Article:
With her smoldering seductiveness and provocative, often gender-bending style, Marlene Dietrich stands as one of the most dangerously desired femme fatales to emerge from Hollywood's Golden Age. Of course, the crafting of Dietrich's iconic image must be credited in part to the era's filmmakers, particularly director Josef von Sternberg. It was von Sternberg who, having taken an assignment in Germany to revive his own stalled career, first recognized Dietrich's spellbinding potential, casting the largely unknown actress as Lola Lola, The Blue Angel's irresistible temptress. The film proved to be an international smash, and established Dietrich as cinema's reigning siren overnight. Welcomed back to Hollywood, von Sternberg proceeded to feature Dietrich in six more torrid tales involving the perils of compulsive passion, each designed with suggestively layered shots and an achingly enticing soft lighting that never failed to amplify Dietrich's stunning allure. Take-Up Production's latest retrospective series, A Match Made in Hell, offers the rare opportunity to view all seven von Sternberg-Dietrich collaborations, screening one film every weekend through February at Trylon microcinema. They include The Blue Angel (1930), Morocco (1930), Dishonored (1931), Blonde Venus (1932), Shanghai Express (1932), The Scarlet Express (1934), and The Devil Is a Woman (1935) . Don't let the series title fool you; the films of A Match Made in Hell endure as an utterly bewitching tribute to one of cinema's greatest pairings. All films run Friday though Sunday, visit take-up.org for showtimes.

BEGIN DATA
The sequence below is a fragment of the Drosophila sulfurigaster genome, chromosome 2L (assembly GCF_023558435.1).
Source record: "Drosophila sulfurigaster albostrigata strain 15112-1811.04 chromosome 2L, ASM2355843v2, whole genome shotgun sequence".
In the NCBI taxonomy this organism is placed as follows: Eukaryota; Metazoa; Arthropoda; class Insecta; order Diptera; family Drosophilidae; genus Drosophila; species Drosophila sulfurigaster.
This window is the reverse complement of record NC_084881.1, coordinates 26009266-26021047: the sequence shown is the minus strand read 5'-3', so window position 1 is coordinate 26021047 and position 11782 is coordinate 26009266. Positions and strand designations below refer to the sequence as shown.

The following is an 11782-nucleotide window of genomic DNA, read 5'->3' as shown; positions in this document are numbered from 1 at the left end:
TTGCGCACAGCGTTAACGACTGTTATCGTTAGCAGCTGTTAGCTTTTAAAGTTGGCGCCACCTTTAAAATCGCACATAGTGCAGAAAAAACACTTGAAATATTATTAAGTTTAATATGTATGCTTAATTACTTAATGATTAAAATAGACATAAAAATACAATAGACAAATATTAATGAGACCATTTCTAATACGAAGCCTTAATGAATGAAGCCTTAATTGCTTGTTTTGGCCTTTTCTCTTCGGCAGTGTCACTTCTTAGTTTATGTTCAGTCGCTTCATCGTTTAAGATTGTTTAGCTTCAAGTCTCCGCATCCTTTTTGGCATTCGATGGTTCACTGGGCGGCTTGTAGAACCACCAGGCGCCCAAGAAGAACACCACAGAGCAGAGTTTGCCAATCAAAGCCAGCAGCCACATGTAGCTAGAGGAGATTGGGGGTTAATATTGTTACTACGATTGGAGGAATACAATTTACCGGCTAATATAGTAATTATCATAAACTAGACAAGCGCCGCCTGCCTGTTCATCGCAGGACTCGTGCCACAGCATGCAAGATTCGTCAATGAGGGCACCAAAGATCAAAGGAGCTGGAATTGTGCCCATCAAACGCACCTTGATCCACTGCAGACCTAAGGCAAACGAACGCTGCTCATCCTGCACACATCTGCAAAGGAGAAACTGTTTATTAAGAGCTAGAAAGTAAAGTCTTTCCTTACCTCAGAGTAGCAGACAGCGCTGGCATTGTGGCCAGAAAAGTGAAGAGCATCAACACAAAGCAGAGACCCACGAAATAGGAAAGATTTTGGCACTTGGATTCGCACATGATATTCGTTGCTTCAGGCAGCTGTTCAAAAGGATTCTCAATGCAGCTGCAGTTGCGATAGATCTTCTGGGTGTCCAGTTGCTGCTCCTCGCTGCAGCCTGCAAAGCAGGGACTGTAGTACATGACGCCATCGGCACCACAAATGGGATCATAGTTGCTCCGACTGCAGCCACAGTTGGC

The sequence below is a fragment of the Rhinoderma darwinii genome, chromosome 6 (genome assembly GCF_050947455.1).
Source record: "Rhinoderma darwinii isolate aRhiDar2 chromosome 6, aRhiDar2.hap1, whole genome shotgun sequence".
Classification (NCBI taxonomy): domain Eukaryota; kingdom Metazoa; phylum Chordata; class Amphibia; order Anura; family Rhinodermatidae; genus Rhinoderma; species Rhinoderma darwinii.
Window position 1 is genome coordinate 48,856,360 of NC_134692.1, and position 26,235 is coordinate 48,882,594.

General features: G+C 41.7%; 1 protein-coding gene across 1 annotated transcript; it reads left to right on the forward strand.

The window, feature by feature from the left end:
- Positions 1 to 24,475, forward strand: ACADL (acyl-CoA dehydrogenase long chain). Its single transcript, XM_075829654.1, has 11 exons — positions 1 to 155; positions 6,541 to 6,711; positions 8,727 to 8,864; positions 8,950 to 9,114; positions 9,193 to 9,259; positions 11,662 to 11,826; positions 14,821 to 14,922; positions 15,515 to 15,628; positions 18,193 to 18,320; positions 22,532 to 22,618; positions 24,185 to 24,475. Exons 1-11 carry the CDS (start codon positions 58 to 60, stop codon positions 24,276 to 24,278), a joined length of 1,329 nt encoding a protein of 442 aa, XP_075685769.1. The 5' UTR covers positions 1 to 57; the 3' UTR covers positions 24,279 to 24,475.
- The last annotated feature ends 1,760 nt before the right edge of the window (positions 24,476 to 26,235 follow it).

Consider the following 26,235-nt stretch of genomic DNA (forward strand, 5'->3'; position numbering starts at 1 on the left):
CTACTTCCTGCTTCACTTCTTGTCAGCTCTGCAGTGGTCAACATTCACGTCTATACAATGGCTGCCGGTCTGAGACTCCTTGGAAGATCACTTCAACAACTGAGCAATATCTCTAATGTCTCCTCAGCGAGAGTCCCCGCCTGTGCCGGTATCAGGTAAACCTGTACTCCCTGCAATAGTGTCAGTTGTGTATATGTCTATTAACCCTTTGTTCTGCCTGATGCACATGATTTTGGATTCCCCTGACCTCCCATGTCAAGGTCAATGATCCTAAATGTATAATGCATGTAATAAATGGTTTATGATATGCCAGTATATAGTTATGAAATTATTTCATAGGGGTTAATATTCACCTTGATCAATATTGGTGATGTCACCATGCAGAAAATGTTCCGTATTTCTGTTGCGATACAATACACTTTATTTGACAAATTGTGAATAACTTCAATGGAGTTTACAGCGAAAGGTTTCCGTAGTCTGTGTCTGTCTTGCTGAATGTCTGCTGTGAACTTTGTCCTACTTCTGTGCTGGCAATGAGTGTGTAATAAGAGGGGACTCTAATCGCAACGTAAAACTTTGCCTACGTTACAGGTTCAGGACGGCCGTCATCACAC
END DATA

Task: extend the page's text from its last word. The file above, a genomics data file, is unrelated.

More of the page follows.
Fridays-Sundays. Starts: Feb. 3. Continues through Feb. 26, 2012